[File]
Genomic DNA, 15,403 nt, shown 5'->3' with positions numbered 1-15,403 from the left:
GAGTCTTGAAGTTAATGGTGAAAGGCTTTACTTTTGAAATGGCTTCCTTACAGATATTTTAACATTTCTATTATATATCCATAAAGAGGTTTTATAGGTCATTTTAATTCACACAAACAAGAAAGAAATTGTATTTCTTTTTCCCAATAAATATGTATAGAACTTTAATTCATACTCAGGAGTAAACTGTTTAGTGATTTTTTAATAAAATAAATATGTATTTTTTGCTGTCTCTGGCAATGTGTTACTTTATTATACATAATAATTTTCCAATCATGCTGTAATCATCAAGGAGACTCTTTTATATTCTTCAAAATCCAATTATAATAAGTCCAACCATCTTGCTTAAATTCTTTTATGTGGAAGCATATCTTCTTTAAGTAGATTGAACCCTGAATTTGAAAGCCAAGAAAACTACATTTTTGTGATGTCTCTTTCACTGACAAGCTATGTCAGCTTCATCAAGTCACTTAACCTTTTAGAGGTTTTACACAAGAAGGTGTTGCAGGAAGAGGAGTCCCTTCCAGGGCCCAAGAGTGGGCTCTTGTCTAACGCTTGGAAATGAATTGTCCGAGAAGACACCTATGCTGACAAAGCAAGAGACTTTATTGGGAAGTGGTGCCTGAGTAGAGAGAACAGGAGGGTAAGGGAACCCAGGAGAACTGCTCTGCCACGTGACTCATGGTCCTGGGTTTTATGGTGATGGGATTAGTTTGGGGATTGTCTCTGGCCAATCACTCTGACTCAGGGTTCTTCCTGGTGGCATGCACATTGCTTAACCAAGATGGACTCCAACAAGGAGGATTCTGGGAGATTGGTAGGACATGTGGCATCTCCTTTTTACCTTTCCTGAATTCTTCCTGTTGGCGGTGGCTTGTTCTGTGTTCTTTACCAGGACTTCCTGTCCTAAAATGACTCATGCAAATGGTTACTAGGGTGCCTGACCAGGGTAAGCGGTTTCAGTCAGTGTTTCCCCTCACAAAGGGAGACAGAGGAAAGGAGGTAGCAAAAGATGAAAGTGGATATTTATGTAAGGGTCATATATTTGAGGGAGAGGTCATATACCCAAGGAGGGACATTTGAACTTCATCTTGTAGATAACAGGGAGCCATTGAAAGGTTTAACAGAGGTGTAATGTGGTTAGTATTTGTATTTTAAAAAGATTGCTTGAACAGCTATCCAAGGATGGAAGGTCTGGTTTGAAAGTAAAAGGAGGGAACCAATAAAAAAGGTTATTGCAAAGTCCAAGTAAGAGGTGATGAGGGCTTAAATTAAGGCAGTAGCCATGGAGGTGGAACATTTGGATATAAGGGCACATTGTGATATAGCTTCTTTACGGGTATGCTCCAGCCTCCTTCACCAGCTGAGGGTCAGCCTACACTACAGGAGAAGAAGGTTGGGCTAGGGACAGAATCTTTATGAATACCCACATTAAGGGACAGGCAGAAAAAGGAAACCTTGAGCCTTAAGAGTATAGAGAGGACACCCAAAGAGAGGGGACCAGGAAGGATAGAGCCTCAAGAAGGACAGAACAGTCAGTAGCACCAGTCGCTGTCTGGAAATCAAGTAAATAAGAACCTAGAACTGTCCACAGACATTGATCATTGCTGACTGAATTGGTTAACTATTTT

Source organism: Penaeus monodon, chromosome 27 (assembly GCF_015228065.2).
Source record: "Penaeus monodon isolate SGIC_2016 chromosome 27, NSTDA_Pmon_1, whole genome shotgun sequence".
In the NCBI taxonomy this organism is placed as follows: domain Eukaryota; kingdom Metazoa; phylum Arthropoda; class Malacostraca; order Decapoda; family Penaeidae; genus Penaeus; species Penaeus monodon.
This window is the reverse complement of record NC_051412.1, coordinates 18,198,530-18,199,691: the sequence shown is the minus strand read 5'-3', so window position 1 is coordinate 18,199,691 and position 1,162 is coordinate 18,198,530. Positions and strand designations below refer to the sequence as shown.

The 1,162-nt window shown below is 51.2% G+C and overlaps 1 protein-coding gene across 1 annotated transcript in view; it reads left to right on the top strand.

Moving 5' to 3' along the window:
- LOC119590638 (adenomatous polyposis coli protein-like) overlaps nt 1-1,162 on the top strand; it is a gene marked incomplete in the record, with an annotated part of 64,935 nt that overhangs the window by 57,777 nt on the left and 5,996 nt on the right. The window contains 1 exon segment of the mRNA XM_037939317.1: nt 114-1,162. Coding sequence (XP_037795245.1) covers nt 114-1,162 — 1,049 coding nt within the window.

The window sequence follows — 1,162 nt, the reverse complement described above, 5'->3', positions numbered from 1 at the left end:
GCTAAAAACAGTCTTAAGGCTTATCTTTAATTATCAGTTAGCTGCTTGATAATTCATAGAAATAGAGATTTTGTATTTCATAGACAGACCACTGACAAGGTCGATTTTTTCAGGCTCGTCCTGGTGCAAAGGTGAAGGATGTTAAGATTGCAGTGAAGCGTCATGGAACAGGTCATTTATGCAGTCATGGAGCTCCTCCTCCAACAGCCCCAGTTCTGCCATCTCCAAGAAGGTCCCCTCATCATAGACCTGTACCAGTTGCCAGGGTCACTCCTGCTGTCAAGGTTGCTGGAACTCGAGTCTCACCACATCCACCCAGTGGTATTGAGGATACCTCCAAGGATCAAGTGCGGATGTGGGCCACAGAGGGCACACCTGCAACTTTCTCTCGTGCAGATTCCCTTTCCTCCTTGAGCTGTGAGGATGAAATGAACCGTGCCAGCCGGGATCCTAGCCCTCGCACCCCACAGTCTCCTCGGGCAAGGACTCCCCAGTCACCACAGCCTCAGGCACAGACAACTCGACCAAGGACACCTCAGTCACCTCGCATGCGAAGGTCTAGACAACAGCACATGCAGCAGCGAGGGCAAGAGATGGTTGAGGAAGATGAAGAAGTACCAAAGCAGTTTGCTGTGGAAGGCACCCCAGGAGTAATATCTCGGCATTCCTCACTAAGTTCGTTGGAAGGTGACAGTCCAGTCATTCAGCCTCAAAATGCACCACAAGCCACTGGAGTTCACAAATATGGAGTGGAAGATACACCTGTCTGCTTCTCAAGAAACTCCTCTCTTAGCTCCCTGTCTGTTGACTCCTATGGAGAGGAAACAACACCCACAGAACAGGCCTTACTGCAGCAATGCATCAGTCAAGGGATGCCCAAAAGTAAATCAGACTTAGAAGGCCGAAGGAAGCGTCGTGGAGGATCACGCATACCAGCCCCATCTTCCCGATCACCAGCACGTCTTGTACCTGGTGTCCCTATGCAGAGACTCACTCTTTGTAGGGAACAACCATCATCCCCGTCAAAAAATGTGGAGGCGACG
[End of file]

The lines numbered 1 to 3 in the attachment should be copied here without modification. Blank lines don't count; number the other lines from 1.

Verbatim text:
Genomic DNA, 15,403 nt, shown 5'->3' with positions numbered 1-15,403 from the left:
GAGTCTTGAAGTTAATGGTGAAAGGCTTTACTTTTGAAATGGCTTCCTTACAGATATTTTAACATTTCTATTATATATCCATAAAGAGGTTTTATAGGTCATTTTAATTCACACAAACAAGAAAGAAATTGTATTTCTTTTTCCCAATAAATATGTATAGAACTTTAATTCATACTCAGGAGTAAACTGTTTAGTGATTTTTTAATAAAATAAATATGTATTTTTTGCTGTCTCTGGCAATGTGTTACTTTATTATACATAATAATTTTCCAATCATGCTGTAATCATCAAGGAGACTCTTTTATATTCTTCAAAATCCAATTATAATAAGTCCAACCATCTTGCTTAAATTCTTTTATGTGGAAGCATATCTTCTTTAAGTAGATTGAACCCTGAATTTGAAAGCCAAGAAAACTACATTTTTGTGATGTCTCTTTCACTGACAAGCTATGTCAGCTTCATCAAGTCACTTAACCTTTTAGAGGTTTTACACAAGAAGGTGTTGCAGGAAGAGGAGTCCCTTCCAGGGCCCAAGAGTGGGCTCTTGTCTAACGCTTGGAAATGAATTGTCCGAGAAGACACCTATGCTGACAAAGCAAGAGACTTTATTGGGAAGTGGTGCCTGAGTAGAGAGAACAGGAGGGTAAGGGAACCCAGGAGAACTGCTCTGCCACGTGACTCATGGTCCTGGGTTTTATGGTGATGGGATTAGTTTGGGGATTGTCTCTGGCCAATCACTCTGACTCAGGGTTCTTCCTGGTGGCATGCACATTGCTTAACCAAGATGGACTCCAACAAGGAGGATTCTGGGAGATTGGTAGGACATGTGGCATCTCCTTTTTACCTTTCCTGAATTCTTCCTGTTGGCGGTGGCTTGTTCTGTGTTCTTTACCAGGACTTCCTGTCCTAAAATGACTCATGCAAATGGTTACTAGGGTGCCTGACCAGGGTAAGCGGTTTCAGTCAGTGTTTCCCCTCACAAAGGGAGACAGAGGAAAGGAGGTAGCAAAAGATGAAAGTGGATATTTATGTAAGGGTCATATATTTGAGGGAGAGGTCATATACCCAAGGAGGGACATTTGAACTTCATCTTGTAGATAACAGGGAGCCATTGAAAGGTTTAACAGAGGTGTAATGTGGTTAGTATTTGTATTTTAAAAAGATTGCTTGAACAGCTATCCAAGGATGGAAGGTCTGGTTTGAAAGTAAAAGGAGGGAACCAATAAAAAAGGTTATTGCAAAGTCCAAGTAAGAGGTGATGAGGGCTTAAATTAAGGCAGTAGCCATGGAGGTGGAACATTTGGATATAAGGGCACATTGTGATATAGCTTCTTTACGGGTATGCTCCAGCCTCCTTCACCAGCTGAGGGTCAGCCTACACTACAGGAGAAGAAGGTTGGGCTAGGGACAGAATCTTTATGAATACCCACATTAAGGGACAGGCAGAAAAAGGAAACCTTGAGCCTTAAGAGTATAGAGAGGACACCCAAAGAGAGGGGACCAGGAAGGATAGAGCCTCAAGAAGGACAGAACAGTCAGTAGCACCAGTCGCTGTCTGGAAATCAAGTAAATAAGAACCTAGAACTGTCCACAGACATTGATCATTGCTGACTGAATTGGTTAACTATTTT

Source organism: Penaeus monodon, chromosome 27 (assembly GCF_015228065.2).